Rabbi Nadia Siritsky
Rabbi Jonathan Sacks of Great Britain teaches that the Torah has a profound lesson for how we should face uncertainty.
Noting the contrast between two biblical characters, Noah and Abraham, Sacks teaches that Noah is said to have “walked with G-d” (Genesis 6:9), but Abraham walked on “ahead of G-d” (Genesis 17:1). He explains that to be a Jew is to face the future’s uncertainty with faith.
“Faith is the courage to take a risk,” Sacks teaches, “to begin a journey to a distant destination knowing that there will be hazards along the way, but knowing that G-d is with us, giving us strength. Faith is not certainty, but the courage to live with uncertainty.”
That’s a good lesson for those of us working in healthcare. It is precisely this faith that we can offer our patients and their families as they journey through illness and uncertain times.
Of course, the reality of healthcare today has its own uncertainties. Changing national policies regarding insurance and reimbursement have only complicated matters.
The Filson Historical Society’s recent exhibit on the history of Jewish Hospital highlights the tremendous change in healthcare over the last 75 years. The industry has needed to adapt to preserve its charitable founding mission.
It is illuminating to see how successfully we have navigated these changes, transforming every obstacle into an opportunity.
Jewish Hospital has responded to change by creating new opportunities for healing, learning and blessing. Just like Abraham walked forward to a place he did not know, so that he could be a blessing, we always walk forward with faith into an uncertain future.
It is this focus that led Jews to come to America, to create a Jewish Hospital, to partner with the University of Louisville in the founding of the facility’s present downtown location and to pioneer new technology and surgical procedures.
That same focus provided the foundation for KentuckyOne Health and the founding of Jewish Heritage Fund for Excellence, which was formed as part of the sale of Jewish Hospital to Catholic Health Initiatives, and which continues to provide financial support and leadership to Jewish Louisville and the medical field.
For KentuckyOne Health, caring for the underserved provided a common bond between Jewish Hospital, Sts. Mary & Elizabeth Hospital and Our Lady of Peace, joining forces with the former Saint Joseph Health System in Lexington to maximize our community impact as the state’s largest healthcare provider.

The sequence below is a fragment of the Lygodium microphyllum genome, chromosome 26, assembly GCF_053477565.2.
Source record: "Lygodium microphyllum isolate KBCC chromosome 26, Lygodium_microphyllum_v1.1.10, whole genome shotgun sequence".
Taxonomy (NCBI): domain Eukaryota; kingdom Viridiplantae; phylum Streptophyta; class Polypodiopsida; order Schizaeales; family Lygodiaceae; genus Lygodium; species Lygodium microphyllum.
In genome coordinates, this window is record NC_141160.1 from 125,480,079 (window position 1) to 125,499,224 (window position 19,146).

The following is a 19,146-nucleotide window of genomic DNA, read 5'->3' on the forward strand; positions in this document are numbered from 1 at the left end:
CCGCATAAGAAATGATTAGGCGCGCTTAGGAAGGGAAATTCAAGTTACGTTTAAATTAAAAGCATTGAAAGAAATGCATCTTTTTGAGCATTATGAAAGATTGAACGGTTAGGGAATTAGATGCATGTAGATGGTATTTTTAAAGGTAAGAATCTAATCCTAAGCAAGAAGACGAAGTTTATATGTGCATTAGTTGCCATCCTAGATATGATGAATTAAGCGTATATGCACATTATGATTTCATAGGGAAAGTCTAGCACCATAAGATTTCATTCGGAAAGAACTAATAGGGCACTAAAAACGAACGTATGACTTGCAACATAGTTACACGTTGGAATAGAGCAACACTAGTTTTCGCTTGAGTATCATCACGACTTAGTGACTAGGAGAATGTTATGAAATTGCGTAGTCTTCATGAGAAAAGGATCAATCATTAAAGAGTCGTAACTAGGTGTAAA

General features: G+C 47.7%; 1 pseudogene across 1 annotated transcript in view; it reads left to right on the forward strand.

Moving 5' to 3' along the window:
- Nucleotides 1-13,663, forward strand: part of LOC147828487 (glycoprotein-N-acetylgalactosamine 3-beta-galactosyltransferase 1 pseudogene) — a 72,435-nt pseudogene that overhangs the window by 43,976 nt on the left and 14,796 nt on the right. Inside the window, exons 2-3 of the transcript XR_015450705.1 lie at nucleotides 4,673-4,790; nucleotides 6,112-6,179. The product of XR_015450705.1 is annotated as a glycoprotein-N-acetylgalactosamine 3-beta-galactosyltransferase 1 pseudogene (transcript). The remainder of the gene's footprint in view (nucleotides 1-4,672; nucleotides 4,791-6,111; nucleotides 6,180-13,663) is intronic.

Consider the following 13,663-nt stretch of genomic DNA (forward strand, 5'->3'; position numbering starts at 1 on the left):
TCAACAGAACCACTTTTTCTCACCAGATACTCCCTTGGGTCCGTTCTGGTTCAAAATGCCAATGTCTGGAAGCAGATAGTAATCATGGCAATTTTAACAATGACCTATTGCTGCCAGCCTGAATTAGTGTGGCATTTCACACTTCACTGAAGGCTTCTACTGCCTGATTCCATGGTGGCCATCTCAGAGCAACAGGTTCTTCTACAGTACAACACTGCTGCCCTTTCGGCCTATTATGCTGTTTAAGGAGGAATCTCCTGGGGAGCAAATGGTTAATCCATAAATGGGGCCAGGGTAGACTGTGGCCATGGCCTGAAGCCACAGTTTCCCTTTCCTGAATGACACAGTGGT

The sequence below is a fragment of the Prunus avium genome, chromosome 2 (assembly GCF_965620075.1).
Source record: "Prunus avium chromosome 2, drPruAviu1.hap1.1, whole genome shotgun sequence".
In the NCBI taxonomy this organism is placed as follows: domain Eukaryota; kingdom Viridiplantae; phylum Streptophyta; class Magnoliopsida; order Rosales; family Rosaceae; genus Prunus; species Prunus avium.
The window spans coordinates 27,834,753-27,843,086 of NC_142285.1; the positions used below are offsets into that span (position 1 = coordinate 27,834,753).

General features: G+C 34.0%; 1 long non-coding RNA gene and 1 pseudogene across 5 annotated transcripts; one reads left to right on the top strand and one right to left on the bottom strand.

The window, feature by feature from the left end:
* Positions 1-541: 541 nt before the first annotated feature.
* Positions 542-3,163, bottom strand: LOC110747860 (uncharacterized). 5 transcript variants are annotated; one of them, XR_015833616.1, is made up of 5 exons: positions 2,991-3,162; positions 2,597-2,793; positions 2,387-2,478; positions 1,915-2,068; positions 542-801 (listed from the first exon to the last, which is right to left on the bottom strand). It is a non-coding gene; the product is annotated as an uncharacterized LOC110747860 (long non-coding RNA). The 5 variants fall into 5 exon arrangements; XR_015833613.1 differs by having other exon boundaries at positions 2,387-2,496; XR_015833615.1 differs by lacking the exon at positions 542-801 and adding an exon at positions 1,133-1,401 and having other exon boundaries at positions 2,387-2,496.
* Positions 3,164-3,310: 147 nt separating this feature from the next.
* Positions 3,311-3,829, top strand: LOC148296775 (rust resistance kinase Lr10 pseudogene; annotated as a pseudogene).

In the last five years, we have improved Kentucky’s health outcomes. Once ranked as least healthy state in the country, we are now 45th. Over the next five years, I pray these health metrics will continue to improve.
This commitment to wellness, healing and hope for all, including the underserved, has been our guiding mission. In just the last year, we provided over $121 million of community benefit, including unreimbursed patient care, education and research.
We are thankful for the opportunity to serve our community, living out our faith in tangible ways that ensure that the most vulnerable have access to excellent healthcare.
True, our Louisville facilities are for sale, but we seek a new owner who will continue to invest in us, supporting our care-giving and educational missions. Living in uncertain times isn’t easy, but it is precisely moments like these when our faith and trust are so crucial. Ironically, remaining focused upon faith is the exact same skill our patients require. So, we are proud of how we have deepened our ability to care for our patients during moments of transition and, in the process, strengthened our own spiritual resilience.
We continue to improve, not only our healthcare, but the environment in which it is delivered. Recently, several of our Louisville facilities have been recognized by the Kentucky Chamber of Commerce and the Kentucky Society for Human Resource Management as “Best Places to Work in Kentucky.” Some were honored for the first time; others are repeat recipients.
We move forward with faith and hope, continuing to fulfill our founding mission, thankful for the lessons of Sacks and others that we are learning along the way. May this ability to focus upon what is unchanging be a skill we share with all those whom we encounter; it’s a gift our world needs now more than ever.
(Rabbi Nadia Siritsky is vice president of mission at KentuckyOne Health.)